Get familiar with software like Papers or any other PDF-management softwareEndNote and Adobe Illustrator or whatever graphics program the journal suggests.
First, I found the most recent papers on the topic and went through them, picking out what looked like important references. However, I am keenly aware of other cases that did not work out nearly as congenially. After that, I transitioned to full-time reading and writing.
This usually is done by following the permissions instructions on the website of the journal in which the original figure appeared. Look for areas that have not yet been thoroughly reviewed or areas for which you think you have a fresh take on old data.
Distilling all sorts of data from experiments done by scientists all around the world into a coherent story turned out to be very satisfying. I hope the following tips will help other scientists who find themselves in this kind of uncharted territory.
I was running a protein over a nickel column on a Sunday evening in February when my adviser approached me about co-authoring a review article for Annual Review of Biochemistry. He or she is your target audience and will let you know if there are sections that need to be revised for clarity.
Your labmates and collaborators are invaluable resources. My adviser and I settled on devoting the first half of our article to a broad survey of a few key research topics for example, the physical details of the caspase-substrate interaction and devoting the second half to a few highly detailed vignettes about some of the hundreds of known caspase substrates.
I did this by hand on paper; an Excel spreadsheet also would work. This was advice my adviser gave me about a month before the due date, when he could tell that my brain and my PDF library were so overflowing with data that I was struggling with actually producing any text.
I tried to reassure myself by remembering that I had been rather good at writing term papers in college; but this was a larger task and one with the potential for having an impact on someone, somewhere, sometime who wanted to learn about caspase substrates. Another strategy is to give part or all of your article to a first-year graduate student or to a scientist in a slightly different field.
That was fine with me — as a fifth-year graduate student, I had learned to cope with, and even prefer, extreme independence. Make an outline, keep lists of topics that are and are not within your scope, and remind yourself to stop any time your reading wanders outside your scope.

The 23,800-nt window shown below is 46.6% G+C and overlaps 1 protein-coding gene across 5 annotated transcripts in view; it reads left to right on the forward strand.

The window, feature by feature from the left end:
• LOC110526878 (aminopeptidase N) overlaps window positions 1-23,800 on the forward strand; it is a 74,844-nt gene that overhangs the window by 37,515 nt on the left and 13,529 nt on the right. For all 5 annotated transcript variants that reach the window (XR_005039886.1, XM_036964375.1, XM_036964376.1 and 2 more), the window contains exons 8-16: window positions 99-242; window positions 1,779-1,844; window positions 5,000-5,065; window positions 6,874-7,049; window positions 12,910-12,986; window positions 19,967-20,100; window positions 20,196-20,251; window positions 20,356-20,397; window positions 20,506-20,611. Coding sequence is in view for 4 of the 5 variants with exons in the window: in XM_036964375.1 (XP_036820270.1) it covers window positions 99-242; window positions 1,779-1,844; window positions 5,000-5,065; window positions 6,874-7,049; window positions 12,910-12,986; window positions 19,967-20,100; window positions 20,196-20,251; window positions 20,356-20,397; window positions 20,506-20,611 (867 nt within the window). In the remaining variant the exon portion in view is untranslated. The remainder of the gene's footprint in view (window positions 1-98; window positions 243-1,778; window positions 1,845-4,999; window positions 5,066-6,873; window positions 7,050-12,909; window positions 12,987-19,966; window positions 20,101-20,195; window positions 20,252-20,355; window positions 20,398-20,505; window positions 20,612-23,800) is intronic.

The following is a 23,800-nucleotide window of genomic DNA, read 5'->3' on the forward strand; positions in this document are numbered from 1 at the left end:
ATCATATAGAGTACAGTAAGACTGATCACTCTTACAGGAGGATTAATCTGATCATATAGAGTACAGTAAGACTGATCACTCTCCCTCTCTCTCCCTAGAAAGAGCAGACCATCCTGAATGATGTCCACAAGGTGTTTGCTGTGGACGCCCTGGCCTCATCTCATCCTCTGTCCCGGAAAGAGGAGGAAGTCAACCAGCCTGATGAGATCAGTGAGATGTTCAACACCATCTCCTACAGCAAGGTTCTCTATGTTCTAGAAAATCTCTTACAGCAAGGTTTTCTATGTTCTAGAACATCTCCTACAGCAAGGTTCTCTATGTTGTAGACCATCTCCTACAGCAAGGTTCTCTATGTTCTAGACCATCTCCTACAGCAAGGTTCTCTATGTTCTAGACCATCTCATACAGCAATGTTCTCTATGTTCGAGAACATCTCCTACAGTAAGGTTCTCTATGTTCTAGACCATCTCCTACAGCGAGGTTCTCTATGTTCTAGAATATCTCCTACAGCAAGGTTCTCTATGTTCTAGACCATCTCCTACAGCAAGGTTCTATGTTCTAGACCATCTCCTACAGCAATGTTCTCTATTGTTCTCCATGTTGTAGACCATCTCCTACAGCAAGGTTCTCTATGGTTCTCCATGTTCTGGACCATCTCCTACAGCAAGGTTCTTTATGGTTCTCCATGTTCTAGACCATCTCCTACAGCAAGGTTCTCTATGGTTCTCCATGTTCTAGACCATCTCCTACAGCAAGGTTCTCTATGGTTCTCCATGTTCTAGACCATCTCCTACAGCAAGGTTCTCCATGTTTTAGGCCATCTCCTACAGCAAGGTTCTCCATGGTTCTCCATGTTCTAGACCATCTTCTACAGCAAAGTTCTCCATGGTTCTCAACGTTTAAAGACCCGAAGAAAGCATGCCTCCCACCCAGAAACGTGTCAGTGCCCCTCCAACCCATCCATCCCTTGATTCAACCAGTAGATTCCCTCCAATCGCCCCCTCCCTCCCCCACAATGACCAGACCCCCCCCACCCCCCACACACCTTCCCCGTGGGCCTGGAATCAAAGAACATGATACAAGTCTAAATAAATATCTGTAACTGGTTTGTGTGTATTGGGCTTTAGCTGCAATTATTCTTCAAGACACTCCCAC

I would have to assess the limits imposed by the journal 30 pages, six months as well as my own limits and the necessity to balance the writing project with lab work that was essential to finishing my Ph. Pay very close attention to the graphical requirements for figures. On days when I struggled with concentration, I often used a timer to structure my day.
I worked my way backward to a set of about 10 key papers.
Then I quickly read and made a summary for each, usually in the form of a bulleted list of the conclusions drawn from each figure. On the other hand, with the Internet and all my PDFs in front of me, I tended to generate sentences that were very dense with information but not necessarily closely related to each other — and not always pertinent to the specific scientific narratives I was attempting to compose.
Narrowing the scope of the article to conform to these boundaries was perhaps the biggest challenge of this process. Impose some structure on the mess that is the scientific literature. Each research article was one row arranged by publication dateand the columns were results or conclusions reached.
In the end, I finished by the deadline well, plus one two-week extension the editor agreed to grant me and was very happy with the product and with all I had learned about caspase substrates, about the scientific literature and about the review-writing process.
Tips for writing your first scientific literature review article BY Emily Crawford Emily Crawford often retreated to her apartment rooftop in San Francisco to write her review. Be careful not to let this lead you too far astray.Why do we write literature reviews? Literature reviews provide you with a handy guide to a particular topic.
If you have limited time to conduct research, literature reviews can give you an overview or act as a stepping stone. What should I do before writing the literature review?
Clarify. If your assignment is not very specific, seek.
When I undertook the task of writing a scientific literature review article last year, I had hoped that a Google search would reveal a handful of how-to pages thoughtfully created by veterans of this particular writing process. A literature review may constitute an essential chapter of a thesis or dissertation, or may be a self-contained review of writings on a subject.
In either case, its purpose is to: Place each work in the context of its contribution to the understanding of the subject under review.
How to Write a Mini Literature Review A literature review is a piece of discursive prose, not a list describing or summarizing one piece of literature after another.
This page features a discussion of each of the following components of writing a scientific review article: Choosing a topic and finding articles; What questions to answer in your review; Which sections to include and tips for writing them; Other tips and tricks are featured underneath this box.
Here you have a to-do list to help you write your review: A scientific literature review usually includes a title, abstract, index, introduction, corpus, bibliography, and appendices (if needed). Present the problem clearly.
Mention the paper’s methodology, research methods, analysis, instruments, etc.Download